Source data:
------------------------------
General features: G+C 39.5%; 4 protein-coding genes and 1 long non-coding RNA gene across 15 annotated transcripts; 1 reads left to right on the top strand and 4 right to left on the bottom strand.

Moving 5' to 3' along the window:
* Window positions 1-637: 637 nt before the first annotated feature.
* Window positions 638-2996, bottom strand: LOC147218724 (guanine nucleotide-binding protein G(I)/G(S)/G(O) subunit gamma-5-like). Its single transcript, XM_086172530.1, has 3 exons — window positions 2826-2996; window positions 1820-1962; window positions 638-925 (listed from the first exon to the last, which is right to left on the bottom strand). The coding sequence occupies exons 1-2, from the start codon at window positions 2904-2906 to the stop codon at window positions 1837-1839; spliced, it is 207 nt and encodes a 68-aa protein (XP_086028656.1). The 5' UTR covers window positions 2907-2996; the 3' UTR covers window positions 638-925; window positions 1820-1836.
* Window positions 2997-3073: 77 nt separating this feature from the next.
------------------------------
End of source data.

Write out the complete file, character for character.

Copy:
General features: G+C 39.5%; 4 protein-coding genes and 1 long non-coding RNA gene across 15 annotated transcripts; 1 reads left to right on the top strand and 4 right to left on the bottom strand.

Moving 5' to 3' along the window:
* Window positions 1-637: 637 nt before the first annotated feature.
* Window positions 638-2996, bottom strand: LOC147218724 (guanine nucleotide-binding protein G(I)/G(S)/G(O) subunit gamma-5-like). Its single transcript, XM_086172530.1, has 3 exons — window positions 2826-2996; window positions 1820-1962; window positions 638-925 (listed from the first exon to the last, which is right to left on the bottom strand). The coding sequence occupies exons 1-2, from the start codon at window positions 2904-2906 to the stop codon at window positions 1837-1839; spliced, it is 207 nt and encodes a 68-aa protein (XP_086028656.1). The 5' UTR covers window positions 2907-2996; the 3' UTR covers window positions 638-925; window positions 1820-1836.
* Window positions 2997-3073: 77 nt separating this feature from the next.